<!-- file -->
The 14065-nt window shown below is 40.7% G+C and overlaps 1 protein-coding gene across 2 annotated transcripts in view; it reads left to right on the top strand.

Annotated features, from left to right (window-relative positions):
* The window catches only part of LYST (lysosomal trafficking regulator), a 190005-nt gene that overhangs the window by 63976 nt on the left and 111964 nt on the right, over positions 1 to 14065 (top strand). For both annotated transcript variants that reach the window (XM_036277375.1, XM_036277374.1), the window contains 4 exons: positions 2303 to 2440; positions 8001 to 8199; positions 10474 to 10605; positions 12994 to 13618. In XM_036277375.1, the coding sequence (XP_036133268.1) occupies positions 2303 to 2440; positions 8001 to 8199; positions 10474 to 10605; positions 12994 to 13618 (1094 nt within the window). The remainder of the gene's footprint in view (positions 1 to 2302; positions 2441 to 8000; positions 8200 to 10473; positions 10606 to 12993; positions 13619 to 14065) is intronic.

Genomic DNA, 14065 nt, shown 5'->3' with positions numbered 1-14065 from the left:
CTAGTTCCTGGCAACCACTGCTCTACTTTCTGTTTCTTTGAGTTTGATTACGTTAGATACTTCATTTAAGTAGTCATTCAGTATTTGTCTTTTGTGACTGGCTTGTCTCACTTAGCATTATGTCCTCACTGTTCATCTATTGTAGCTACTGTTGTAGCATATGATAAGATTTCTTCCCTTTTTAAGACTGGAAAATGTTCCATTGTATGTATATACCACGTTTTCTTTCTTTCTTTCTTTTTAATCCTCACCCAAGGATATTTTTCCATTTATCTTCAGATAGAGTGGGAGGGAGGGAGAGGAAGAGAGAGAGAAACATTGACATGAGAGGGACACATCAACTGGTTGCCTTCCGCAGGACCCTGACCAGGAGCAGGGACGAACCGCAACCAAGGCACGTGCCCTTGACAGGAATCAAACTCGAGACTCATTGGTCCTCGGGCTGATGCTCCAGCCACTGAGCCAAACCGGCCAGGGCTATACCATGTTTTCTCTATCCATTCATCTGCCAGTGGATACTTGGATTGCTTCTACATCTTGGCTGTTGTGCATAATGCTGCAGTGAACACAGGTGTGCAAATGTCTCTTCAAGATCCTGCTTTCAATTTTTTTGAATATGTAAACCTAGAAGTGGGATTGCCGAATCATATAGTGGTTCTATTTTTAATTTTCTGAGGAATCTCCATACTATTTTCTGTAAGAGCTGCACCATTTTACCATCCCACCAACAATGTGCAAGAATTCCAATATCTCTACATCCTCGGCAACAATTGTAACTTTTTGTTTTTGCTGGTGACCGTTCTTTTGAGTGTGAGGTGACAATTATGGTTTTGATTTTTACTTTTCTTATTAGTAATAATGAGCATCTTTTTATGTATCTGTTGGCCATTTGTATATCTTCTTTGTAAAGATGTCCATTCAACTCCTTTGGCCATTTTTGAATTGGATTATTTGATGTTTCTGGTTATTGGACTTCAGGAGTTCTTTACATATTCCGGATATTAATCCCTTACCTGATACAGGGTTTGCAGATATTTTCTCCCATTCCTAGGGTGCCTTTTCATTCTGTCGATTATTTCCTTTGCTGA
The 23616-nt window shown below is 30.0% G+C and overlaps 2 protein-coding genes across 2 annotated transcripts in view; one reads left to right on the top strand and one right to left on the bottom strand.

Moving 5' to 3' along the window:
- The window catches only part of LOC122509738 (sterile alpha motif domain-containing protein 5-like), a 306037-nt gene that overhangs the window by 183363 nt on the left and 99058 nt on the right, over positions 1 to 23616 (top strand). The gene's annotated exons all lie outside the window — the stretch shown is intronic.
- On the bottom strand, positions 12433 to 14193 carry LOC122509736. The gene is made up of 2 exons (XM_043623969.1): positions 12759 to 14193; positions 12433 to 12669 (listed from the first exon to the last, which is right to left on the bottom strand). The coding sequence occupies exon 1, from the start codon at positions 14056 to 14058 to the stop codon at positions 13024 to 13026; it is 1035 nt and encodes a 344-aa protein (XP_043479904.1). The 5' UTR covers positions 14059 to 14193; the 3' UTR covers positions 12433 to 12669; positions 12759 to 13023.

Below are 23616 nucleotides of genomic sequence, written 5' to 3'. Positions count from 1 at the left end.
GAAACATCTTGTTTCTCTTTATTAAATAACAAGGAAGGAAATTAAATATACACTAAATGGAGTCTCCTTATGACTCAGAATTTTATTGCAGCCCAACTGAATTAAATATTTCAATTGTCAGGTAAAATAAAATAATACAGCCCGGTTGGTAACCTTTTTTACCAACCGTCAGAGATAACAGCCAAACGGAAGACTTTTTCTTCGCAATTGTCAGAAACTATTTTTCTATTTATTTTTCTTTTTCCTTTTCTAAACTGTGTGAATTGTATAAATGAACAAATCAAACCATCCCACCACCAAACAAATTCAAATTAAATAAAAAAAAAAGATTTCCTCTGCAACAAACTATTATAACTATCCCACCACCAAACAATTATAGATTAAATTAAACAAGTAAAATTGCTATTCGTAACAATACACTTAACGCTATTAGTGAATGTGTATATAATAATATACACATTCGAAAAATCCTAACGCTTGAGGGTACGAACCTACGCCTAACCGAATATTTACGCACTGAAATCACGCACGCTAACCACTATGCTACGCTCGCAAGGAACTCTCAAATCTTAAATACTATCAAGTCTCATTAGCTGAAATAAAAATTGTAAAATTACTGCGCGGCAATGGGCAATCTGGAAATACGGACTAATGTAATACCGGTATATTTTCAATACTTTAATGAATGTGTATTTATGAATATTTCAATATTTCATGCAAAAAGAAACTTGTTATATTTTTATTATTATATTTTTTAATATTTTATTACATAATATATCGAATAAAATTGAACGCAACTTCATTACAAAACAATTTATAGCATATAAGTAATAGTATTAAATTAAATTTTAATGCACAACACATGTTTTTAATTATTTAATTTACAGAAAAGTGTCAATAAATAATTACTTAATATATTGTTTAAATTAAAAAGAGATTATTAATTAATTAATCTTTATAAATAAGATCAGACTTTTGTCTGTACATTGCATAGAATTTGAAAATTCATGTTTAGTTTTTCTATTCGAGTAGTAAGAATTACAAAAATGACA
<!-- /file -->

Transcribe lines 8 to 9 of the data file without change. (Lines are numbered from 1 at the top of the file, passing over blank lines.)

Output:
- The window catches only part of LOC122509738 (sterile alpha motif domain-containing protein 5-like), a 306037-nt gene that overhangs the window by 183363 nt on the left and 99058 nt on the right, over positions 1 to 23616 (top strand). The gene's annotated exons all lie outside the window — the stretch shown is intronic.
- On the bottom strand, positions 12433 to 14193 carry LOC122509736. The gene is made up of 2 exons (XM_043623969.1): positions 12759 to 14193; positions 12433 to 12669 (listed from the first exon to the last, which is right to left on the bottom strand). The coding sequence occupies exon 1, from the start codon at positions 14056 to 14058 to the stop codon at positions 13024 to 13026; it is 1035 nt and encodes a 344-aa protein (XP_043479904.1). The 5' UTR covers positions 14059 to 14193; the 3' UTR covers positions 12433 to 12669; positions 12759 to 13023.